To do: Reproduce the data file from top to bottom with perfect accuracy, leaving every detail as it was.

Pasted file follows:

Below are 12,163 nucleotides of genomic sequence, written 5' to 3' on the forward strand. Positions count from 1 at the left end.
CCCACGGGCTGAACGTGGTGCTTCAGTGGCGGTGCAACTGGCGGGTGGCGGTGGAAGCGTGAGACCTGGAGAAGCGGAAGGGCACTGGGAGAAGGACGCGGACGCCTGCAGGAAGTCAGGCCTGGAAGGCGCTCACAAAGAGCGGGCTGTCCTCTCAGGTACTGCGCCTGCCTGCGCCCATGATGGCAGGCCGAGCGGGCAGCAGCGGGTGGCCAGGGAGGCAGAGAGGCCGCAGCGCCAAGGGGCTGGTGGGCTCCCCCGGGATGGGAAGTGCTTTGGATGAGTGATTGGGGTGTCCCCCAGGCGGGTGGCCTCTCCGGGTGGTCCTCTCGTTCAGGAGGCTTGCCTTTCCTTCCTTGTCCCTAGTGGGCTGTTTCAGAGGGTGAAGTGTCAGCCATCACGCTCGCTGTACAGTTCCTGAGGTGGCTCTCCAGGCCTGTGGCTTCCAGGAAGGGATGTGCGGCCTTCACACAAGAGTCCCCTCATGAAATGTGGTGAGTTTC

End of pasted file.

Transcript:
Below are 12,163 nucleotides of genomic sequence, written 5' to 3' on the forward strand. Positions count from 1 at the left end.
CCCACGGGCTGAACGTGGTGCTTCAGTGGCGGTGCAACTGGCGGGTGGCGGTGGAAGCGTGAGACCTGGAGAAGCGGAAGGGCACTGGGAGAAGGACGCGGACGCCTGCAGGAAGTCAGGCCTGGAAGGCGCTCACAAAGAGCGGGCTGTCCTCTCAGGTACTGCGCCTGCCTGCGCCCATGATGGCAGGCCGAGCGGGCAGCAGCGGGTGGCCAGGGAGGCAGAGAGGCCGCAGCGCCAAGGGGCTGGTGGGCTCCCCCGGGATGGGAAGTGCTTTGGATGAGTGATTGGGGTGTCCCCCAGGCGGGTGGCCTCTCCGGGTGGTCCTCTCGTTCAGGAGGCTTGCCTTTCCTTCCTTGTCCCTAGTGGGCTGTTTCAGAGGGTGAAGTGTCAGCCATCACGCTCGCTGTACAGTTCCTGAGGTGGCTCTCCAGGCCTGTGGCTTCCAGGAAGGGATGTGCGGCCTTCACACAAGAGTCCCCTCATGAAATGTGGTGAGTTTC